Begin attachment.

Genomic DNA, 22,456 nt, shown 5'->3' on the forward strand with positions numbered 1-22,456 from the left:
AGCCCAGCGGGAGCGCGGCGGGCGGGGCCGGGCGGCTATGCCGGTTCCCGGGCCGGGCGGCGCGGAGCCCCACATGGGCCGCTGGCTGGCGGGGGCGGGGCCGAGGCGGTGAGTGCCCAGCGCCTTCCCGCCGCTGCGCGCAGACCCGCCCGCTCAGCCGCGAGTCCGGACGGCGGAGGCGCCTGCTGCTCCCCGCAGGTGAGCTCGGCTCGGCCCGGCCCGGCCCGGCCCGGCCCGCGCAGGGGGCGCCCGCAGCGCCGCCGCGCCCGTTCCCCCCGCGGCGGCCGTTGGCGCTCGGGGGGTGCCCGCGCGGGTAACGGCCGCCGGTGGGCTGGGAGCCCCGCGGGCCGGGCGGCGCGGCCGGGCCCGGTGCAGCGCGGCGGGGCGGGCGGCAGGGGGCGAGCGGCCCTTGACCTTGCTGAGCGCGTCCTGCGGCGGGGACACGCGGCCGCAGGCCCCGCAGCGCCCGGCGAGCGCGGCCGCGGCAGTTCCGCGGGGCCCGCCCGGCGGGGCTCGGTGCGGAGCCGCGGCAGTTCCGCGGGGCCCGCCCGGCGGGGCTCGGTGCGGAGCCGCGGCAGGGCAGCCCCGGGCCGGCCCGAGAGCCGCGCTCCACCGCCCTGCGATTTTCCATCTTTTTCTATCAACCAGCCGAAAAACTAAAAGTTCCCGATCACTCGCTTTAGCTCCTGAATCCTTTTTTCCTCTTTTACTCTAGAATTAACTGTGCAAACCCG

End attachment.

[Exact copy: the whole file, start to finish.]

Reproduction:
Genomic DNA, 22,456 nt, shown 5'->3' on the forward strand with positions numbered 1-22,456 from the left:
AGCCCAGCGGGAGCGCGGCGGGCGGGGCCGGGCGGCTATGCCGGTTCCCGGGCCGGGCGGCGCGGAGCCCCACATGGGCCGCTGGCTGGCGGGGGCGGGGCCGAGGCGGTGAGTGCCCAGCGCCTTCCCGCCGCTGCGCGCAGACCCGCCCGCTCAGCCGCGAGTCCGGACGGCGGAGGCGCCTGCTGCTCCCCGCAGGTGAGCTCGGCTCGGCCCGGCCCGGCCCGGCCCGGCCCGCGCAGGGGGCGCCCGCAGCGCCGCCGCGCCCGTTCCCCCCGCGGCGGCCGTTGGCGCTCGGGGGGTGCCCGCGCGGGTAACGGCCGCCGGTGGGCTGGGAGCCCCGCGGGCCGGGCGGCGCGGCCGGGCCCGGTGCAGCGCGGCGGGGCGGGCGGCAGGGGGCGAGCGGCCCTTGACCTTGCTGAGCGCGTCCTGCGGCGGGGACACGCGGCCGCAGGCCCCGCAGCGCCCGGCGAGCGCGGCCGCGGCAGTTCCGCGGGGCCCGCCCGGCGGGGCTCGGTGCGGAGCCGCGGCAGTTCCGCGGGGCCCGCCCGGCGGGGCTCGGTGCGGAGCCGCGGCAGGGCAGCCCCGGGCCGGCCCGAGAGCCGCGCTCCACCGCCCTGCGATTTTCCATCTTTTTCTATCAACCAGCCGAAAAACTAAAAGTTCCCGATCACTCGCTTTAGCTCCTGAATCCTTTTTTCCTCTTTTACTCTAGAATTAACTGTGCAAACCCG